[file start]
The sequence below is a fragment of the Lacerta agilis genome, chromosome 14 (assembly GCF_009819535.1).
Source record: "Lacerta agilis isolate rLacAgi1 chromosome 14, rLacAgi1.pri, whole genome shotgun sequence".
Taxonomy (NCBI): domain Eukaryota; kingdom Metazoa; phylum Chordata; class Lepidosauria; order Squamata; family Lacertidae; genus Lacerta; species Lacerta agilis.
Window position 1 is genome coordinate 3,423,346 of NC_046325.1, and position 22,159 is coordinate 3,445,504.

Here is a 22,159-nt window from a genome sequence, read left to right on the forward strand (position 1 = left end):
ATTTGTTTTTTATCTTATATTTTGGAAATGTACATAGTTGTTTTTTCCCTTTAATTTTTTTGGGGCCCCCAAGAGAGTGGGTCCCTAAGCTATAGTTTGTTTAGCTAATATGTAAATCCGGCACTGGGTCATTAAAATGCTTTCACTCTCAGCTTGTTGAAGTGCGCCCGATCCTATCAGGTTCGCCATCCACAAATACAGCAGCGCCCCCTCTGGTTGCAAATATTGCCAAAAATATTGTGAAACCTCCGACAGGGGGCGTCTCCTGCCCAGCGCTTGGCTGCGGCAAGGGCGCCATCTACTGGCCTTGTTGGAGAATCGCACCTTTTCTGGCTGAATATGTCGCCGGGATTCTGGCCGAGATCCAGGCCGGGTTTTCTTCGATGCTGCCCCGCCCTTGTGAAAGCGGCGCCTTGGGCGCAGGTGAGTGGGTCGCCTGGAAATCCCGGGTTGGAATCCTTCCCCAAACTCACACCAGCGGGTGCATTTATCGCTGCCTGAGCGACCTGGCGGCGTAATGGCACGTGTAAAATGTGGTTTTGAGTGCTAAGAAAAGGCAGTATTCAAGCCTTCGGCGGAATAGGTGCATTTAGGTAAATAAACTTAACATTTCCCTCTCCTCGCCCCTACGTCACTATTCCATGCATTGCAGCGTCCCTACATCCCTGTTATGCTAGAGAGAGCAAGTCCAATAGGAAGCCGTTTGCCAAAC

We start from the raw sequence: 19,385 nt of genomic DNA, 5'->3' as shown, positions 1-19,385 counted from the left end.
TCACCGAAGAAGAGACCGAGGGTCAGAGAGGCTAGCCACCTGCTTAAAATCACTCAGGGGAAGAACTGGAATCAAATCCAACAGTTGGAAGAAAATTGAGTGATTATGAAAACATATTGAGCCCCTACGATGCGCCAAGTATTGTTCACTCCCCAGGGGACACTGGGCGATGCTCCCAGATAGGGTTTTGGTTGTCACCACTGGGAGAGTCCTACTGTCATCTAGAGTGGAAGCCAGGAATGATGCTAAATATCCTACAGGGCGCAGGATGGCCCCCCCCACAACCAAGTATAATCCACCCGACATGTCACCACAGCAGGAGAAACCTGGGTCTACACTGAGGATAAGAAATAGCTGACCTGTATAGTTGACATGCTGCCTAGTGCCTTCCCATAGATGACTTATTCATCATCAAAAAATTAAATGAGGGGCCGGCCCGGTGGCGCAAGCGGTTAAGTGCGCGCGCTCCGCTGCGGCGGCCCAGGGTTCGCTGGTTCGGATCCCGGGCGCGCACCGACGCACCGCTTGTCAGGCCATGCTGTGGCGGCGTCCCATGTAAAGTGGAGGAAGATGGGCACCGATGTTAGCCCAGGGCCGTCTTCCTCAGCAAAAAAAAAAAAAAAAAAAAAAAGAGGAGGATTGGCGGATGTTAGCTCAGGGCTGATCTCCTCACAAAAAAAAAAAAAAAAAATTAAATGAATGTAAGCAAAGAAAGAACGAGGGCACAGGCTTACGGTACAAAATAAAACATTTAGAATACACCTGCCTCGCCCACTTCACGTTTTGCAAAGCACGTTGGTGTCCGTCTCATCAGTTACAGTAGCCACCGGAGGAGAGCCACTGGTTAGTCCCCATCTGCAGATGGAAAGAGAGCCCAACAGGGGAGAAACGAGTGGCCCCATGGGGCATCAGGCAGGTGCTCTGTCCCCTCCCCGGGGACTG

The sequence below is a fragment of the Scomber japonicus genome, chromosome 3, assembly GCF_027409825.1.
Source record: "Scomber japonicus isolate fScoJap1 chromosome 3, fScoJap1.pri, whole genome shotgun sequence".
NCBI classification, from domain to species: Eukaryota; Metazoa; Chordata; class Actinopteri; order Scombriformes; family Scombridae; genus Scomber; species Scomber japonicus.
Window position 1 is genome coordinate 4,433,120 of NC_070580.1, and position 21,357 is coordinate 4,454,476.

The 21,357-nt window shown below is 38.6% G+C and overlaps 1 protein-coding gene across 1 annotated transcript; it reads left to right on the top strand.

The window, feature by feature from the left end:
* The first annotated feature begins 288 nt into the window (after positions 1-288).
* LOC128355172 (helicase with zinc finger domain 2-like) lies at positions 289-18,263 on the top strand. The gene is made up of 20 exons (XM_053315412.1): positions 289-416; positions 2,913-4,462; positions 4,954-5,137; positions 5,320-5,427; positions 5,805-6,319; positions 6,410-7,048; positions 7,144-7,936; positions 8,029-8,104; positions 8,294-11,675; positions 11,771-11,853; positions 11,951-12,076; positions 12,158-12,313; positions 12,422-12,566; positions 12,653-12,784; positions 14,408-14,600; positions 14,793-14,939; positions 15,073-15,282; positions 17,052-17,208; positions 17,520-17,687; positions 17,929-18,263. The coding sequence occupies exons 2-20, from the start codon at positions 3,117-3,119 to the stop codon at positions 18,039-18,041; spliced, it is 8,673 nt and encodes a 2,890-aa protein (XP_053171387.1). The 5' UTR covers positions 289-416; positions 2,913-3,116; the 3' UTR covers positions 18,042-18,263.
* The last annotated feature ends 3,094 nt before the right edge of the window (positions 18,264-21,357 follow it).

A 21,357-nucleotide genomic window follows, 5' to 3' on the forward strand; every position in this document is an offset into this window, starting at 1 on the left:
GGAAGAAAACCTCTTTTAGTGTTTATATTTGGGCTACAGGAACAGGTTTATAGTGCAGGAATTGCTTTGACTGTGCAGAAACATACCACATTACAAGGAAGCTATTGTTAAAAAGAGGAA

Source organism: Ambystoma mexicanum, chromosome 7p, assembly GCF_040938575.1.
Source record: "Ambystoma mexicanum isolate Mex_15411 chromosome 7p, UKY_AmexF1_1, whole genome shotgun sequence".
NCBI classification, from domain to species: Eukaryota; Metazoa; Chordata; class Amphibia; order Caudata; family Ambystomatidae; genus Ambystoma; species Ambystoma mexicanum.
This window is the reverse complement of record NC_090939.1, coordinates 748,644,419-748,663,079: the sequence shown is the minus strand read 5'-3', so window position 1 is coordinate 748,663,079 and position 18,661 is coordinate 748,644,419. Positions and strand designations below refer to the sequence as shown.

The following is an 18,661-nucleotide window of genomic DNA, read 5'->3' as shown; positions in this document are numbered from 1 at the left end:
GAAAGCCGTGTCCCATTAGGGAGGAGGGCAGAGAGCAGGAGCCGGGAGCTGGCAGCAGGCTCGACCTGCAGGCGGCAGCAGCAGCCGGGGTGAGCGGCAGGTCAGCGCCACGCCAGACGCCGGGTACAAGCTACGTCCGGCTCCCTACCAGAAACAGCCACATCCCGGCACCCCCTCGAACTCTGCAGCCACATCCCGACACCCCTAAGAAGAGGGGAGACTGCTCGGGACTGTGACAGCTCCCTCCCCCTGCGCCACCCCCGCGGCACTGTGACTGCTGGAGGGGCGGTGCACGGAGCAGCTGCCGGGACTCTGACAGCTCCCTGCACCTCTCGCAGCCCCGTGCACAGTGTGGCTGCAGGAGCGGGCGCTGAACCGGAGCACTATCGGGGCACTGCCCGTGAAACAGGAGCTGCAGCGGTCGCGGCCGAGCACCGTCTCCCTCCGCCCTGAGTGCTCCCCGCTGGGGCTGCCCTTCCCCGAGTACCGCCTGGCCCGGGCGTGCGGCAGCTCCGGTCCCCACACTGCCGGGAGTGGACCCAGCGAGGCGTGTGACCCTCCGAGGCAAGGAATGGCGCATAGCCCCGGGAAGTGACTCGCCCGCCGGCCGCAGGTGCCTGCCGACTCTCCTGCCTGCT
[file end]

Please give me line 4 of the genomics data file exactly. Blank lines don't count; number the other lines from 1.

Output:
Window position 1 is genome coordinate 3,423,346 of NC_046325.1, and position 22,159 is coordinate 3,445,504.